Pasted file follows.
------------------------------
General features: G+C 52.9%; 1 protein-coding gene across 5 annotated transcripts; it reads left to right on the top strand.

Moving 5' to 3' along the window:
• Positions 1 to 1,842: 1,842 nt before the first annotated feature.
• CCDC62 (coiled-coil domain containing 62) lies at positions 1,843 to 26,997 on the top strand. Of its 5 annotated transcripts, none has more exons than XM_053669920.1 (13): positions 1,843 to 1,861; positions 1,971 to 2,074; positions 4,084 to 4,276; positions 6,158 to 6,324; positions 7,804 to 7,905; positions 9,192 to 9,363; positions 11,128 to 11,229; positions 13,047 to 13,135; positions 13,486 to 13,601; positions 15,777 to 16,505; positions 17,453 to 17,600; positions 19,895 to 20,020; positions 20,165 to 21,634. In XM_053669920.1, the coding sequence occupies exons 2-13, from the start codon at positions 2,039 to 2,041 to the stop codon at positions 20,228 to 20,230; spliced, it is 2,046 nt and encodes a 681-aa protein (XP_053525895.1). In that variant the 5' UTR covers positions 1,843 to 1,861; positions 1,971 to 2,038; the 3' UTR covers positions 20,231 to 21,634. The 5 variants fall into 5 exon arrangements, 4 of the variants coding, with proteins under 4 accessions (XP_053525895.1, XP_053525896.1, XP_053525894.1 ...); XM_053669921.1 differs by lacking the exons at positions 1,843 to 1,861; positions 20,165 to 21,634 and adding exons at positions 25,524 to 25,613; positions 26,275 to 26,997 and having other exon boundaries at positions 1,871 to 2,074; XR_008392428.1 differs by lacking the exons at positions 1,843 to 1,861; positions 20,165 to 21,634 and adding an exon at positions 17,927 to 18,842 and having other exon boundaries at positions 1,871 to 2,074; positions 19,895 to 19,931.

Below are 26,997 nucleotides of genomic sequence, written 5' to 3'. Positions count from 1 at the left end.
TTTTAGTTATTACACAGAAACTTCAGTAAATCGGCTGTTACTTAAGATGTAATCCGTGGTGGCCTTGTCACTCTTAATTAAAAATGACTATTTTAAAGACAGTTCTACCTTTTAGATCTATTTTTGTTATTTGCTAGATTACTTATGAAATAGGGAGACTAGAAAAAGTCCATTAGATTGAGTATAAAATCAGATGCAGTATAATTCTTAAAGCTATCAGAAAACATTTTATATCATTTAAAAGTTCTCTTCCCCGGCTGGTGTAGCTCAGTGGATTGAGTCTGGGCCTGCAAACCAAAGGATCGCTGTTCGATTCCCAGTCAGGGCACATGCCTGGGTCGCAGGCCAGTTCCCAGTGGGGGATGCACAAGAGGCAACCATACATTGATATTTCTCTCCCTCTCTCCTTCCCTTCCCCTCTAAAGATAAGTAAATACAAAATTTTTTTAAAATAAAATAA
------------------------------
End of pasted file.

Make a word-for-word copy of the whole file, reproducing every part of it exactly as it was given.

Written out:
General features: G+C 52.9%; 1 protein-coding gene across 5 annotated transcripts; it reads left to right on the top strand.

Moving 5' to 3' along the window:
• Positions 1 to 1,842: 1,842 nt before the first annotated feature.
• CCDC62 (coiled-coil domain containing 62) lies at positions 1,843 to 26,997 on the top strand. Of its 5 annotated transcripts, none has more exons than XM_053669920.1 (13): positions 1,843 to 1,861; positions 1,971 to 2,074; positions 4,084 to 4,276; positions 6,158 to 6,324; positions 7,804 to 7,905; positions 9,192 to 9,363; positions 11,128 to 11,229; positions 13,047 to 13,135; positions 13,486 to 13,601; positions 15,777 to 16,505; positions 17,453 to 17,600; positions 19,895 to 20,020; positions 20,165 to 21,634. In XM_053669920.1, the coding sequence occupies exons 2-13, from the start codon at positions 2,039 to 2,041 to the stop codon at positions 20,228 to 20,230; spliced, it is 2,046 nt and encodes a 681-aa protein (XP_053525895.1). In that variant the 5' UTR covers positions 1,843 to 1,861; positions 1,971 to 2,038; the 3' UTR covers positions 20,231 to 21,634. The 5 variants fall into 5 exon arrangements, 4 of the variants coding, with proteins under 4 accessions (XP_053525895.1, XP_053525896.1, XP_053525894.1 ...); XM_053669921.1 differs by lacking the exons at positions 1,843 to 1,861; positions 20,165 to 21,634 and adding exons at positions 25,524 to 25,613; positions 26,275 to 26,997 and having other exon boundaries at positions 1,871 to 2,074; XR_008392428.1 differs by lacking the exons at positions 1,843 to 1,861; positions 20,165 to 21,634 and adding an exon at positions 17,927 to 18,842 and having other exon boundaries at positions 1,871 to 2,074; positions 19,895 to 19,931.

Below are 26,997 nucleotides of genomic sequence, written 5' to 3'. Positions count from 1 at the left end.
TTTTAGTTATTACACAGAAACTTCAGTAAATCGGCTGTTACTTAAGATGTAATCCGTGGTGGCCTTGTCACTCTTAATTAAAAATGACTATTTTAAAGACAGTTCTACCTTTTAGATCTATTTTTGTTATTTGCTAGATTACTTATGAAATAGGGAGACTAGAAAAAGTCCATTAGATTGAGTATAAAATCAGATGCAGTATAATTCTTAAAGCTATCAGAAAACATTTTATATCATTTAAAAGTTCTCTTCCCCGGCTGGTGTAGCTCAGTGGATTGAGTCTGGGCCTGCAAACCAAAGGATCGCTGTTCGATTCCCAGTCAGGGCACATGCCTGGGTCGCAGGCCAGTTCCCAGTGGGGGATGCACAAGAGGCAACCATACATTGATATTTCTCTCCCTCTCTCCTTCCCTTCCCCTCTAAAGATAAGTAAATACAAAATTTTTTTAAAATAAAATAA